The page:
The first two thirds of the movie are visually overwhelming, a design aesthetic that can only be described as "More is Not Enough." It's frenzied, it's ridiculous, and while it might technically fit the descriptions of the book, it kind of misses the point. Because Luhrmann so patently adores filming the excess, he kind of misses the fact that the excess is tawdry and misguided. Gatsby throws these enormous parties hoping that Daisy will hear about them and wander in, never recognizing that these are precisely the kinds of things that are too common, too nouveau riche for Daisy to actually come to voluntarily. Furthermore, they are the kind of bacchanals that Tom will prevent her from attending, even if he himself is willing to go--alone.
Luhrmann's film doesn't really seem to grasp the ways in which Gatsby is performing his own dream of what wealth looks like. Like Gatsby, Luhrmann seems to believe that Daisy would find this sort of thing exciting and appropriate. So the movie indulges in that excess, exactly as Gatsby does, and misses the edge of disapproval that permeates the novel.
To be fair, at first, Nick is also excited and charmed by this world, even if he ultimately rejects it. He starts out with that very American belief that the rich are somehow better than everybody else, that their money is proof of some sort of divine merit--like titles in Europe, the rich are the elect and to be accepted by them is to prove to yourself that you too are finer than the average man. Over the course of the summer, he learns that the rich are no better than the rest of us, and are in some ways infinitely worse. Jordan Baker cheats at golf (a detail left out of the movie), Tom cheats on his wife, Daisy can hit a woman with her car and retreat into her money and leave the mess to others to clean up. Wealth is not proof of worth.
I keep recalling Edith Wharton's The Custom of the Country as I watched this film. In that novel, the unutterably lovely and grossly common Undine Spragg erupts onto the New York social scene. She has gotten it into her head that she wants to sit atop the social hierarchy, and so she marries a man who is utterly inappropriate for her. Because there are two, parallel New York societies--the old Knickerbockers who have old money and don't spend it. Theirs is a live of inherited furniture and dining at home, good works and stolid values. Undine doesn't understand this world and doesn't like it. She craves the fast cars and flashy nightlife of the new demimonde, and is much happier when she is sneaking away from her husband to party.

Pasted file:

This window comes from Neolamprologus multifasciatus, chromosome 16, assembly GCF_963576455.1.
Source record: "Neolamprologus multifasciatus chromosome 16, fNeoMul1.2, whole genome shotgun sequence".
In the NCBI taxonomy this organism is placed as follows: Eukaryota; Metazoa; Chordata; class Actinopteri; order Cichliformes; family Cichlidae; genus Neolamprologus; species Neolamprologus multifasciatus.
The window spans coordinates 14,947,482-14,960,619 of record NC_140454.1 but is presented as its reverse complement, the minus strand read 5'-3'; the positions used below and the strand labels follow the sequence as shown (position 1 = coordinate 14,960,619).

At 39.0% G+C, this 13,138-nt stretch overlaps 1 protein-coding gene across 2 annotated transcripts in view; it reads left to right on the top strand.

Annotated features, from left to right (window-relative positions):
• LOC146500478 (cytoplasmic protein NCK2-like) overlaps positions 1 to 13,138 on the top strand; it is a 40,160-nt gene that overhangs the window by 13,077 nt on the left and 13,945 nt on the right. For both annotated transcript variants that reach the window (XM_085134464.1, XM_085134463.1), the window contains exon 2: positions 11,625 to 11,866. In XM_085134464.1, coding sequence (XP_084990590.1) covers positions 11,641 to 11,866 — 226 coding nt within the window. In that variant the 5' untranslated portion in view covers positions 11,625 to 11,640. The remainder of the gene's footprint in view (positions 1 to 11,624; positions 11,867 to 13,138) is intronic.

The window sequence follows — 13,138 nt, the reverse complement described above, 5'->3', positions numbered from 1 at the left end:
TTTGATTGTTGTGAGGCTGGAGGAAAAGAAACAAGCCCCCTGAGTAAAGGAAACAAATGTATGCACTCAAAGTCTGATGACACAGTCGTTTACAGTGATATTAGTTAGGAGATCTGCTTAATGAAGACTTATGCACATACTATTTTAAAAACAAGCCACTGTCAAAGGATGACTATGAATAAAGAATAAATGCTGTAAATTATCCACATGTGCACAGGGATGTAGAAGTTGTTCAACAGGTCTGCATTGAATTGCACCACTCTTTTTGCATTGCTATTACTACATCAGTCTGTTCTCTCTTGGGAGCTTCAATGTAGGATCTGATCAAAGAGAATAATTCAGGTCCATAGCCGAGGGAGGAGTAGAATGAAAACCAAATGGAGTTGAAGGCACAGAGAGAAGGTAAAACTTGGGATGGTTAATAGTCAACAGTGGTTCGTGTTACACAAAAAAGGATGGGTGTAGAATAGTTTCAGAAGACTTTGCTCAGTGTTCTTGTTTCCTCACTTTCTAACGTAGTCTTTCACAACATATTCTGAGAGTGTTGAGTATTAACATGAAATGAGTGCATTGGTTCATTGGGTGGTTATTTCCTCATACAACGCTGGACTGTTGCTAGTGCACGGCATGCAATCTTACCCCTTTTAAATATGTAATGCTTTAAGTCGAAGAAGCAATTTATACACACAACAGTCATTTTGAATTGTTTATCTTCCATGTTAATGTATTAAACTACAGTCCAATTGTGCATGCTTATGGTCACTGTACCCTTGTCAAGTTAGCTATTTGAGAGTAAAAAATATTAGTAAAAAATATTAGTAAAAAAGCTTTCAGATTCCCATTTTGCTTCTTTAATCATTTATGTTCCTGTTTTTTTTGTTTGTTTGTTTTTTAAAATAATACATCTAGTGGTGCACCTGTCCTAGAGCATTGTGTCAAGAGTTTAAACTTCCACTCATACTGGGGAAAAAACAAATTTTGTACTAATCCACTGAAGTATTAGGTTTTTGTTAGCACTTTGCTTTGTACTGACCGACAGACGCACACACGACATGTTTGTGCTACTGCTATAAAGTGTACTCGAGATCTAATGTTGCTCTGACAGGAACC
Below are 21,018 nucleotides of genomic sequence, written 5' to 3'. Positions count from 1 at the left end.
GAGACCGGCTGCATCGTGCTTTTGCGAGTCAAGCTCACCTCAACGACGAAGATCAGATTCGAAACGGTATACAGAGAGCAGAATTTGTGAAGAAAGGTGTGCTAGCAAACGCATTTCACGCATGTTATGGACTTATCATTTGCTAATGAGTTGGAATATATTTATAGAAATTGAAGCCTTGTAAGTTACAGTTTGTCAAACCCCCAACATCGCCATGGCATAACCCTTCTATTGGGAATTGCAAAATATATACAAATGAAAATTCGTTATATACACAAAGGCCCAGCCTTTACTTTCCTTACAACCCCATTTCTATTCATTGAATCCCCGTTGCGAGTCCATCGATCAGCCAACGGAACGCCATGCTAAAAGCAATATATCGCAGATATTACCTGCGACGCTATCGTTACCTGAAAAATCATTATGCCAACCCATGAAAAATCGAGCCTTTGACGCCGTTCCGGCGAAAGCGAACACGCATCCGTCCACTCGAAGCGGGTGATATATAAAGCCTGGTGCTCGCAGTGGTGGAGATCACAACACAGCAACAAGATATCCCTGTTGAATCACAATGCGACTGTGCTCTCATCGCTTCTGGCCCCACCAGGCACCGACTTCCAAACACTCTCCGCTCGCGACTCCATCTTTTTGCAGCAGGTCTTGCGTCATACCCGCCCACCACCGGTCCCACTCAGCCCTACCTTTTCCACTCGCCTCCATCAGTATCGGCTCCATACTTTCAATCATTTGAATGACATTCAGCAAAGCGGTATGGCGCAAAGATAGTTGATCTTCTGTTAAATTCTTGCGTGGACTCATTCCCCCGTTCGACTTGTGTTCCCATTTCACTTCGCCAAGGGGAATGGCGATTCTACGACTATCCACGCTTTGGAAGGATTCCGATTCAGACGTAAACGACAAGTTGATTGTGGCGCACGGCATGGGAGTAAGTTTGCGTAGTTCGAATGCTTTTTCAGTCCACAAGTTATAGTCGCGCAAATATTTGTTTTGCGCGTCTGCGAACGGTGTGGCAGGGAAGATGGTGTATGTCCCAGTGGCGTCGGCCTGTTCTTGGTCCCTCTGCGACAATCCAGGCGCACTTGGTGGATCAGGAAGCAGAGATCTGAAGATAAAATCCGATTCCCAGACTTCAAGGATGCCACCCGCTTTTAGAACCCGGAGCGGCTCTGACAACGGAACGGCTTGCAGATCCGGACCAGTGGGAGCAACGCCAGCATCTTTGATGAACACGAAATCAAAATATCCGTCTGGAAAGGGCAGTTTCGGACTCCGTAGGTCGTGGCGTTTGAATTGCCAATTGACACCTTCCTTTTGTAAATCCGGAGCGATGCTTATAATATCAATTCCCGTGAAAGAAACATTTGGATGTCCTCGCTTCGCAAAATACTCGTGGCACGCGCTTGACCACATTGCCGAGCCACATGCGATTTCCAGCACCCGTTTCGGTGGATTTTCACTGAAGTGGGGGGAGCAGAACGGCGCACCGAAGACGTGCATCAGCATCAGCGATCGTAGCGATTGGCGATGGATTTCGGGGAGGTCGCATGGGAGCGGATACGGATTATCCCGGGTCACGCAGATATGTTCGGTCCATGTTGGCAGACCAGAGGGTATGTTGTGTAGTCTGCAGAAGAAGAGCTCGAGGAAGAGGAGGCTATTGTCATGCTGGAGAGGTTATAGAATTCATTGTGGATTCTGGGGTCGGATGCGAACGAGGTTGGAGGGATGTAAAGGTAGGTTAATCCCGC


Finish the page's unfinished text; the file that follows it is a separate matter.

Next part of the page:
Gatsby has some of the same DNA (the character, the novel and the movie). Daisy is a girl in an expensive white dress, lounging on a sofa as the breeze moves the gauzy curtains--not the flapper guzzling illegal alcohol while dancing the Charleston at a crowded party full of strangers. Gatsby doesn't really know who she is, in fact, he doesn't see her at all as a person, rather she is just the trophy that would seal his success in life. Charlie Sheen is not the first to mistake frantic activity for "winning."
And what about Daisy? Carey Mulligan is delightful (always) and fun to watch, but there really isn't very much there there with Daisy. Personally, I blame Fitzgerald. I don't think he ever understood Zelda either, and Fitzgerald's Daisy is kind of like Gatsby's Daisy--a symbol rather than a full person. Mulligan is winsome, and has some backbone--especially when she refuses to do what Gatsby wants and tell Tom that she never loved him. She is unhappy, but isn't willing to be Jay's puppet. Her decision to stay with tome is communicated as fear. She's killed a woman, she's afraid of what she's done, and Tom opportunistically uses that fear as a tool to keep her with him. It's a devil's bargain she is making, one she accepts from a position of weakness and social pressure. She knows better, but she's too frail to stand independently--she's never been allowed to before, why should we think she could now?
It's a gorgeous movie, full of fabulous set pieces and over the top visuals. The first full image of Gatsby is typical of the movie. It's Leo DiCaprio looking as beautiful as he has in years (apparently beauty is inconsistent with being a Serious Actor), toasting us as fireworks frame his golden head and the strains of Rhapsody in Blue swell. It's ridiculous, it's campy, it's too over the top, and that's why it works.